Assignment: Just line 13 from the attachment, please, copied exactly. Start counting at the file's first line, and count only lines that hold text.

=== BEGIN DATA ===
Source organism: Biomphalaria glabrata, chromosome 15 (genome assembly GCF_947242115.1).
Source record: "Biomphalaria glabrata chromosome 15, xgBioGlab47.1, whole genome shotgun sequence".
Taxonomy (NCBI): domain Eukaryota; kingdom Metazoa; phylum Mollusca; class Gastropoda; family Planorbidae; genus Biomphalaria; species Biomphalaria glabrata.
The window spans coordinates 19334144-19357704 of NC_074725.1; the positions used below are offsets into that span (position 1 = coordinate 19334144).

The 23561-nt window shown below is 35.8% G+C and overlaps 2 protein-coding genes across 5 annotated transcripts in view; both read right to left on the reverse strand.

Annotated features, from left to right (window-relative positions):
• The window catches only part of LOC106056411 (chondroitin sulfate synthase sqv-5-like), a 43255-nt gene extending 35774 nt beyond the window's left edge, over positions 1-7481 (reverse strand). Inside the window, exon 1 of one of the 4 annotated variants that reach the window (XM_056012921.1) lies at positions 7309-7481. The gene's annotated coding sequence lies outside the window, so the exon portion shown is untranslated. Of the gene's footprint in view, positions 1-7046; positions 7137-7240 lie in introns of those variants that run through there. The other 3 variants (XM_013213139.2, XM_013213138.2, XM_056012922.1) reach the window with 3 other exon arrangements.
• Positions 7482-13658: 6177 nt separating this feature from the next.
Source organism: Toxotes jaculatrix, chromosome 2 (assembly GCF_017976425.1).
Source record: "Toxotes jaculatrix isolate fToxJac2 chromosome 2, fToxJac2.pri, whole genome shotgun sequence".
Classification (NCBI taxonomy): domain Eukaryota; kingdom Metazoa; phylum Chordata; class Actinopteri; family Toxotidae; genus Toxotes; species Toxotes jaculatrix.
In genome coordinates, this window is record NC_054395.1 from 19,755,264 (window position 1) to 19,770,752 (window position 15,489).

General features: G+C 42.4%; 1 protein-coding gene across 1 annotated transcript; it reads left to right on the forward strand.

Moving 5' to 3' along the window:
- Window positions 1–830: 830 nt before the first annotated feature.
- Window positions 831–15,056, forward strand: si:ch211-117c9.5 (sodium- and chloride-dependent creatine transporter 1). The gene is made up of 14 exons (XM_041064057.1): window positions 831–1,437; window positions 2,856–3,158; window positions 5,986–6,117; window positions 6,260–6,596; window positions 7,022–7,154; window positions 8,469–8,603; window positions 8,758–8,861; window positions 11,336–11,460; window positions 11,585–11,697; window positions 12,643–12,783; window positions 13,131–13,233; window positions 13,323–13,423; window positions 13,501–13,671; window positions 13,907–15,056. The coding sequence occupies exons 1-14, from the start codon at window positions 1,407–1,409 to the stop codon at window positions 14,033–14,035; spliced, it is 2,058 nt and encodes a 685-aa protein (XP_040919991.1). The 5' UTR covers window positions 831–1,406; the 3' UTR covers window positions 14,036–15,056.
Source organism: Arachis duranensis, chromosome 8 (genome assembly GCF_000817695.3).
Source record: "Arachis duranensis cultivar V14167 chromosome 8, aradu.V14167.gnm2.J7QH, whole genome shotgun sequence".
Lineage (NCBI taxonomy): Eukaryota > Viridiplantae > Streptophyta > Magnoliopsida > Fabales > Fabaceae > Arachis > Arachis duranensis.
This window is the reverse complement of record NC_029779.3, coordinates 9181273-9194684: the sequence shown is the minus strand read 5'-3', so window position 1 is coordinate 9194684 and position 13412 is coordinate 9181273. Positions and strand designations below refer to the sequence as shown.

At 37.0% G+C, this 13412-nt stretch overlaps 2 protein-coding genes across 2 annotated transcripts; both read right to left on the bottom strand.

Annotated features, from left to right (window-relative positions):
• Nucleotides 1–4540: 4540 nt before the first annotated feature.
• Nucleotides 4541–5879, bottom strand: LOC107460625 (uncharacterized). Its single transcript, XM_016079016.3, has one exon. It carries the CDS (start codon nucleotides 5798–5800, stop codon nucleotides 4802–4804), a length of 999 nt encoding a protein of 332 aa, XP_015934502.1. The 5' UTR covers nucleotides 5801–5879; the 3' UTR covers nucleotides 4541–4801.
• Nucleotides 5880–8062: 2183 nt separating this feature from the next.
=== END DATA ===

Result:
General features: G+C 42.4%; 1 protein-coding gene across 1 annotated transcript; it reads left to right on the forward strand.